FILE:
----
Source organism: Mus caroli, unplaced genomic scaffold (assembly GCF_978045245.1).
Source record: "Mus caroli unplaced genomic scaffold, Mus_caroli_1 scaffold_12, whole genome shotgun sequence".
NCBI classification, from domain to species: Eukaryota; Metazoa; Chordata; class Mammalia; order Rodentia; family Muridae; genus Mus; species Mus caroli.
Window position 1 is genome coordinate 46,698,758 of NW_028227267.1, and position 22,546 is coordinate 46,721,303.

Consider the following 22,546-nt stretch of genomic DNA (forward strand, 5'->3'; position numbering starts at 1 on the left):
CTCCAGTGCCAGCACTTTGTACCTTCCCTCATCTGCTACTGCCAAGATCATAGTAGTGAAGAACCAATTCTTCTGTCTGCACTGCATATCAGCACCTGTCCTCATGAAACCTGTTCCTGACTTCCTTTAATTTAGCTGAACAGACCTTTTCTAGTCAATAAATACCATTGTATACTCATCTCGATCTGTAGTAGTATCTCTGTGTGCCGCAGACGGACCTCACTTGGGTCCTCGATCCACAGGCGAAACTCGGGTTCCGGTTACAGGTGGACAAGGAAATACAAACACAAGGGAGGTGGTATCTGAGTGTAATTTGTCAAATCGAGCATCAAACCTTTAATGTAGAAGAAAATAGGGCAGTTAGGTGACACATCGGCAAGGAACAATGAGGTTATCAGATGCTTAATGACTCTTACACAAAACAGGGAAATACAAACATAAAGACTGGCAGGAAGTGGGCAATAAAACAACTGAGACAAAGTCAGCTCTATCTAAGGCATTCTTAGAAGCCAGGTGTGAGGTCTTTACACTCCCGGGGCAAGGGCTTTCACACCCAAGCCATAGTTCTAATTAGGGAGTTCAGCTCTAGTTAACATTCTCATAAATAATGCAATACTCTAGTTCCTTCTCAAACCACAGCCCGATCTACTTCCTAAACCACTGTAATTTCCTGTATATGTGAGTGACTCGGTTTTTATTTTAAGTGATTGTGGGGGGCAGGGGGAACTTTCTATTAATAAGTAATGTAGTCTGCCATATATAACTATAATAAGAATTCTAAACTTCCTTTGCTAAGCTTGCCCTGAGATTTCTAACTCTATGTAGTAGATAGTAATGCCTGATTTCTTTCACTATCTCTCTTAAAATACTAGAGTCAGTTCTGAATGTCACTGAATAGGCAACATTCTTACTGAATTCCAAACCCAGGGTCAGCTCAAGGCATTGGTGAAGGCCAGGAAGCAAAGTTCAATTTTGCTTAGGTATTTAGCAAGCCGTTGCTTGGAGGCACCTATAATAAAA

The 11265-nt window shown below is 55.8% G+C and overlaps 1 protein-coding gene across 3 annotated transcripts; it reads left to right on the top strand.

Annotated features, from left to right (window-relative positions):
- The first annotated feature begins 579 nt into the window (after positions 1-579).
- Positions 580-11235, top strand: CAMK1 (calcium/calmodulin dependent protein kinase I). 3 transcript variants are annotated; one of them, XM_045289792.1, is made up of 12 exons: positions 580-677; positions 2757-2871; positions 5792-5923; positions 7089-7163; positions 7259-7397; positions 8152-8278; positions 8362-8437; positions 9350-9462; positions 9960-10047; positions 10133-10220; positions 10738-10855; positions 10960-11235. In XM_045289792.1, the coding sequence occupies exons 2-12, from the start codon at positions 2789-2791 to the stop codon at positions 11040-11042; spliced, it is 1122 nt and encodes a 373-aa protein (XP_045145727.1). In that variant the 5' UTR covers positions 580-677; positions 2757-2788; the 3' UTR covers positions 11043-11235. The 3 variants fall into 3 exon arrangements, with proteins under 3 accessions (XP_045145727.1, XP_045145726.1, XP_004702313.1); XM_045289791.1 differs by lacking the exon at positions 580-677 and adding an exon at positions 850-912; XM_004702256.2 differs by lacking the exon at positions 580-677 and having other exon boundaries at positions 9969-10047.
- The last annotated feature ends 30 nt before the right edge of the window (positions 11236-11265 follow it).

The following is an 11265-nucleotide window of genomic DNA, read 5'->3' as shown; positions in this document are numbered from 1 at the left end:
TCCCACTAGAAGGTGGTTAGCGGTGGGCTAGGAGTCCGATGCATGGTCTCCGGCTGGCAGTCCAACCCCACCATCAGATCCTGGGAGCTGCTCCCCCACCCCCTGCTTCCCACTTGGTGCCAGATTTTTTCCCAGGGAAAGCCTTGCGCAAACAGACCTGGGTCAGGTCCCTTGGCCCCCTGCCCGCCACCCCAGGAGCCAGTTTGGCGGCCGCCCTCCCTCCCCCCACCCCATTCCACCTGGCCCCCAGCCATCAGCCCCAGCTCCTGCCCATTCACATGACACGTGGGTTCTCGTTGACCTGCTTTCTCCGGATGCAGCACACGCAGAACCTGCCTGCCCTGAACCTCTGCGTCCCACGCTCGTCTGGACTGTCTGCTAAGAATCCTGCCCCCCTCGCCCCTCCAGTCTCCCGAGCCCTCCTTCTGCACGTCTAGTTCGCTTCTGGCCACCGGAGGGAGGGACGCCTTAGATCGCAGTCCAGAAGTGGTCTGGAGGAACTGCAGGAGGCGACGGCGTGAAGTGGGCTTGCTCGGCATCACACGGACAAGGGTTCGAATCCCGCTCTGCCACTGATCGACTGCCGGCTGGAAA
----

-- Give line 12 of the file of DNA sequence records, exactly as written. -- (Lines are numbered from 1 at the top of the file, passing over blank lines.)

The following is an 11265-nucleotide window of genomic DNA, read 5'->3' as shown; positions in this document are numbered from 1 at the left end: